Bishon Prushankin as Abigail Williams in THE CRUCIBLE at Playcrafters of Skippack.

Salem Witch Trials Reborn in THE CRUCIBLE at Playcrafters

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THE CRUCIBLE, a 1953 play by Arthur Miller, is an adaptation of the Salem Witch Trials in 1692. Miller wrote the play as an allegory of McCarthyism which engulfed the country in the early 50’s, and was himself cited for Contempt of Congress for refusing to offer testimony before the House of Representatives Committee on Un-American Activities. It is this allegory that makes this story relevant even today, and Playcrafters of Skippack has brought the characters and the story back to life.

Philip Seader as Rev. Hale, Andrea Westby as Tituba in THE CRUCIBLE, running at Playcrafters thru Sept 6.

Philip Seader as Rev. Hale, Andrea Westby as Tituba in THE CRUCIBLE, running at Playcrafters thru Sept 6.

The play opens in the bedroom of Betty Parris (Gillian Williams), young daughter of the Reverend Parris (Eric Rupp.) Betty is unresponsive, and Reverend Parris is under pressure to declare the presence of witchcraft. He summons Reverend Hale (Philip Seader) to attempt to debunk these fears, but Hale is concerned by the testimony of several people, including Hale’s niece Abigail Williams (Bishon Prushankin) and the servant Tituba (Andrea Westby), who is accused of conjuring the Devil. As Abigail and other children accuse other townspeople of working with the Devil, Deputy Governor Danforth (Ben Fried) is summoned to try the accused and eliminate the threat to Salem.

Director Curtis Cockenberg, Jr. has assembled a very solid cast in this production. Rupp is every bit the self-serving politician, almost slimy in his characterization of Parris. Prushankin is manipulative and devious as Williams, her motives anything but pure. Anthony Marsala portrays John Proctor as a man about to explode with the pressure of tying to atone for one stolen night of passion, and Carly Fried (Elizabeth Proctor) is the wife who is trying to find her way back to her husband, despite her pain. Ben Fried (Danforth) is haughty, self-assured, and unbending.

The rest of the large cast is equally consistent and proper with their characters.The minimal set allows for quick scene changes, and the pace moves along well. The cast is well-drilled on the action, with very little wasted time or motion. There is a tendency for seated cast members to stand prior to delivering lines, then sitting again…not necessary, and a bit distracting at times…but the focus remains on those that need to be heard.

Eric Rupp as Rev. Parris, Anthony Marsala as John Proctor.

Eric Rupp as Rev. Parris, Anthony Marsala as John Proctor.

This was a cast that was desperately in need of an audience. One of the differences between amateur and professional theatre is the relative absence of preview performances, which gives the cast the feel of how their production plays before a live crowd. With continued work in front of live audiences, this production will grow, some of the rough edges will smooth out.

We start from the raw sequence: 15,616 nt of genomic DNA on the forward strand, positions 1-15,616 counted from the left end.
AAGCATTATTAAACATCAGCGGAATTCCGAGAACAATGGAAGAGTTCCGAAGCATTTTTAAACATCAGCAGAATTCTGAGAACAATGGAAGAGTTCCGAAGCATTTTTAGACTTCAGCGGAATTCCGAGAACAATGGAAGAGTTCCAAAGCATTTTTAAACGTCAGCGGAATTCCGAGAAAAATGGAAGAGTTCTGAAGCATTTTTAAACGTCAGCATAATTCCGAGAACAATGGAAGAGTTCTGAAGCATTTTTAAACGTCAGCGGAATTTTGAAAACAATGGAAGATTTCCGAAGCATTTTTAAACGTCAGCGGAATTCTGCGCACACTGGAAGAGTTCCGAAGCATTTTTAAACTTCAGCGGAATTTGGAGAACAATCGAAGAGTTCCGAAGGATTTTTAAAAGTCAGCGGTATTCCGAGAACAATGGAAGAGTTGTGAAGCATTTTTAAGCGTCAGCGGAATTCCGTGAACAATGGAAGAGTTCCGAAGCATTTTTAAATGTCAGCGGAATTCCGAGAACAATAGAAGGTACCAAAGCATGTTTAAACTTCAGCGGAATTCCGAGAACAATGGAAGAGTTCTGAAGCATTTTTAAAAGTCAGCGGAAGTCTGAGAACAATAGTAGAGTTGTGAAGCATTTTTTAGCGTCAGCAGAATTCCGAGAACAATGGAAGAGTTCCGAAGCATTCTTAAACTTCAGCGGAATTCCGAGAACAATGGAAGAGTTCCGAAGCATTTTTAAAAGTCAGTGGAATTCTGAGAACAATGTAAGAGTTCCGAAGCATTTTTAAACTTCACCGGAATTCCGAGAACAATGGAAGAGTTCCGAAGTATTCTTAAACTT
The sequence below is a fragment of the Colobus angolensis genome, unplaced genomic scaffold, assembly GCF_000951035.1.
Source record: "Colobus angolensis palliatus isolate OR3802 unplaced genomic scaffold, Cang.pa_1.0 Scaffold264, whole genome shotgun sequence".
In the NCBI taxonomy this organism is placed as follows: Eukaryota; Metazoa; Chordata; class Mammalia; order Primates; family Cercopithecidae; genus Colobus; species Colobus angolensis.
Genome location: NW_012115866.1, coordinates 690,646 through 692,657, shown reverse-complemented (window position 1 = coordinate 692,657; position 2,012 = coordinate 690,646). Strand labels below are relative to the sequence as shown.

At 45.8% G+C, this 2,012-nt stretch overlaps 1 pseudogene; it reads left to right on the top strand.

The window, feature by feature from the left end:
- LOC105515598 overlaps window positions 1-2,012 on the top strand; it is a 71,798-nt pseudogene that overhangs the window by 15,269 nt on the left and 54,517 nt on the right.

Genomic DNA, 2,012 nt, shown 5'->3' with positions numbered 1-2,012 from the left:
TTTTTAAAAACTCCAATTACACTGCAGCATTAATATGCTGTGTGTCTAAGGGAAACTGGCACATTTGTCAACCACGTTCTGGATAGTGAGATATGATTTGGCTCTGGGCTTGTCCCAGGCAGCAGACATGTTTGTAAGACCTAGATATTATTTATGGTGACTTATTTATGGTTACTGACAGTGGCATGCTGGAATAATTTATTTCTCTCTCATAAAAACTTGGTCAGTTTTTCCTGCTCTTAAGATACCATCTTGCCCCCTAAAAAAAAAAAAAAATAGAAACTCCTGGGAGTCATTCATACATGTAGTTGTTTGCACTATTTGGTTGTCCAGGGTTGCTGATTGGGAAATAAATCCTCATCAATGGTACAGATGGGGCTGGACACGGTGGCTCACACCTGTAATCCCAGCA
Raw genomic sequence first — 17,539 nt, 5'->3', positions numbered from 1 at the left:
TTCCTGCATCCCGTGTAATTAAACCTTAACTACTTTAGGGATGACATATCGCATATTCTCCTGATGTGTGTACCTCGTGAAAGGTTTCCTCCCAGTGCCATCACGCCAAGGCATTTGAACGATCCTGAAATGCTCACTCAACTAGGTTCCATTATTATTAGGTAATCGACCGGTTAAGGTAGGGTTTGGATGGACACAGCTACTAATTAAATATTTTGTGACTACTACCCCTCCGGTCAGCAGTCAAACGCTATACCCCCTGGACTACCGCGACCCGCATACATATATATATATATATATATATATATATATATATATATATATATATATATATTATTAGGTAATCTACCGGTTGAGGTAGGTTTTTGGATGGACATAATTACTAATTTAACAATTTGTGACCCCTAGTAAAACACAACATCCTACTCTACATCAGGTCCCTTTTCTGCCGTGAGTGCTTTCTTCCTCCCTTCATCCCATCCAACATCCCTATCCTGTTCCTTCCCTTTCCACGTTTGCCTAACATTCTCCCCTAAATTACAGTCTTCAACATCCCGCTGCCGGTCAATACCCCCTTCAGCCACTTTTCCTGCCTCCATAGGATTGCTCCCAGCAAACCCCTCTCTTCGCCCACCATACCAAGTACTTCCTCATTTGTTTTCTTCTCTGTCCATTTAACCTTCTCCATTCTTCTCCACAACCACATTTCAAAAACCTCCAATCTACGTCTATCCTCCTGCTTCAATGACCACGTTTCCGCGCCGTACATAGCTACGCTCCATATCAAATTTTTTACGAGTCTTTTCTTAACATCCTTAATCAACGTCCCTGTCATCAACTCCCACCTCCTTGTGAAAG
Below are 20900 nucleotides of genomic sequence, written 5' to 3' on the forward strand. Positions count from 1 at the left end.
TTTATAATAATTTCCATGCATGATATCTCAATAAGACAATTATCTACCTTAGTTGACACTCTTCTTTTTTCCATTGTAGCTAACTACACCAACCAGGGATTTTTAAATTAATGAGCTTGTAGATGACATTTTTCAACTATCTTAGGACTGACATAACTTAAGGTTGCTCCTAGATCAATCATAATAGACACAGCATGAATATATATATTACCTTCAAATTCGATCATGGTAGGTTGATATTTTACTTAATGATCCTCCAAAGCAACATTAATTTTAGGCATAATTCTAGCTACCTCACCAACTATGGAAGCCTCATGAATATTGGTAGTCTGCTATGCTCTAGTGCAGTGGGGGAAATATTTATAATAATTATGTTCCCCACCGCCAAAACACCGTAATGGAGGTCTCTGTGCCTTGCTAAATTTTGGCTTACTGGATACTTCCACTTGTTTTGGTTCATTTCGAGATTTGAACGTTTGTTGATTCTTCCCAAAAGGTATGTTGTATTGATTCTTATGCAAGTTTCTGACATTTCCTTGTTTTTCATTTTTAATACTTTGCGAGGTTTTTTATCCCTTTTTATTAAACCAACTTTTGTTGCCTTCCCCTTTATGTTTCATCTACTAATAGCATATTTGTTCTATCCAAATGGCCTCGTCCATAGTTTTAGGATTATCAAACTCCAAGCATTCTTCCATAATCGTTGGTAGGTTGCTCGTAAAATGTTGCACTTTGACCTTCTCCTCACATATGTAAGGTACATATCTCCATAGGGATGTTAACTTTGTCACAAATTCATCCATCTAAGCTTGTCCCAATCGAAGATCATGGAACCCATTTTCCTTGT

I enjoyed this production, the performances were consistent and solid, the story compelling. It is a long evening (approaching 3 hours with intermission) so be prepared for this, but it never gets boring. It’s a perfect production for Skippack, which has an older-world feel to it, well worth the visit to 17th century Salem.

 by Arthur Miller
Directed by Curtis Cockenberg, Jr.
August 21-September 6, 2014
Playcrafters of Skippack
2011 Store Rd
Skippack, PA 19474


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Walter Bender

Walter Bender

Walter Bender is a veteran of over 35 years performing all over the country. He attended Texas Lutheran University as a Theatre Arts and Vocal Performance major. While in college he toured much of the Southern and Western states with various acting and singing groups. He appeared briefly on radio in San Antonio and on TV in Miami while in college. Moving back to PA, he has performed in well over 100 amateur and professional theatrical productions, and directed dozens more throughout the Mid-Atlantic region. Among his favorite roles are Lt. Colonel Jessup (A Few Good Men), Daddy Warbucks (Annie), and most recently he was George in Who’s Afraid of Virginia Woolf? Arguably his favorite theatrical memory was creating the role of Alan Frick in A Fast Train to Heaven for Bill Gottshall Productions. He is co-founder of Spring-Ford Community Theater, has served as Managing Director of 2 different theaters, Artistic Director of a third and President of another. He worked for the Delaware Valley Arts Institute, where he worked with many wonderful artists and instructors, culminating in being selected to facilitate a post-graduate course at St. Joseph’s University in Philadelphia. Currently he serves on the board of directors for dcp theatre as their Director of Corporate Communications.

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